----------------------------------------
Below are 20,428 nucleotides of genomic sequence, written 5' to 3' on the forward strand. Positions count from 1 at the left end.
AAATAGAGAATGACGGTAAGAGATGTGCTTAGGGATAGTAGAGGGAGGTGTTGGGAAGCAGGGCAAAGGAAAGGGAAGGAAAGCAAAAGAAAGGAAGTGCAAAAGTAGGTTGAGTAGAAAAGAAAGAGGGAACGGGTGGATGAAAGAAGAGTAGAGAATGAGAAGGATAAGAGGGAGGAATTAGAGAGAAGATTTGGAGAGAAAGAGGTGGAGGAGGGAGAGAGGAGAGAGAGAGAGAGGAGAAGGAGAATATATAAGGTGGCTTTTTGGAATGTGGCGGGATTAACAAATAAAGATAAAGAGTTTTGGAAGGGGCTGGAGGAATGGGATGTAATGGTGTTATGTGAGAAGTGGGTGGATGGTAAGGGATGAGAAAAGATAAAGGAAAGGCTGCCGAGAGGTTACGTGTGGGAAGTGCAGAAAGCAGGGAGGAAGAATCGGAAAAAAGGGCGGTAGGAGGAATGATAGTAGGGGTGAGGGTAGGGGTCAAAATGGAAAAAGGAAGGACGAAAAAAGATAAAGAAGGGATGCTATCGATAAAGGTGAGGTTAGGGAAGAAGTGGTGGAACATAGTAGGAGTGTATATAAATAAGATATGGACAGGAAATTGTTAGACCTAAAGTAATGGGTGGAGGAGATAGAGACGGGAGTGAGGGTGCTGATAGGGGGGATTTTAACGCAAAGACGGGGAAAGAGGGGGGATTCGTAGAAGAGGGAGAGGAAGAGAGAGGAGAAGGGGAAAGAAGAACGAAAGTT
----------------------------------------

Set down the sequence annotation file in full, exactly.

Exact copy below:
Below are 20,428 nucleotides of genomic sequence, written 5' to 3' on the forward strand. Positions count from 1 at the left end.
AAATAGAGAATGACGGTAAGAGATGTGCTTAGGGATAGTAGAGGGAGGTGTTGGGAAGCAGGGCAAAGGAAAGGGAAGGAAAGCAAAAGAAAGGAAGTGCAAAAGTAGGTTGAGTAGAAAAGAAAGAGGGAACGGGTGGATGAAAGAAGAGTAGAGAATGAGAAGGATAAGAGGGAGGAATTAGAGAGAAGATTTGGAGAGAAAGAGGTGGAGGAGGGAGAGAGGAGAGAGAGAGAGAGGAGAAGGAGAATATATAAGGTGGCTTTTTGGAATGTGGCGGGATTAACAAATAAAGATAAAGAGTTTTGGAAGGGGCTGGAGGAATGGGATGTAATGGTGTTATGTGAGAAGTGGGTGGATGGTAAGGGATGAGAAAAGATAAAGGAAAGGCTGCCGAGAGGTTACGTGTGGGAAGTGCAGAAAGCAGGGAGGAAGAATCGGAAAAAAGGGCGGTAGGAGGAATGATAGTAGGGGTGAGGGTAGGGGTCAAAATGGAAAAAGGAAGGACGAAAAAAGATAAAGAAGGGATGCTATCGATAAAGGTGAGGTTAGGGAAGAAGTGGTGGAACATAGTAGGAGTGTATATAAATAAGATATGGACAGGAAATTGTTAGACCTAAAGTAATGGGTGGAGGAGATAGAGACGGGAGTGAGGGTGCTGATAGGGGGGATTTTAACGCAAAGACGGGGAAAGAGGGGGGATTCGTAGAAGAGGGAGAGGAAGAGAGAGGAGAAGGGGAAAGAAGAACGAAAGTT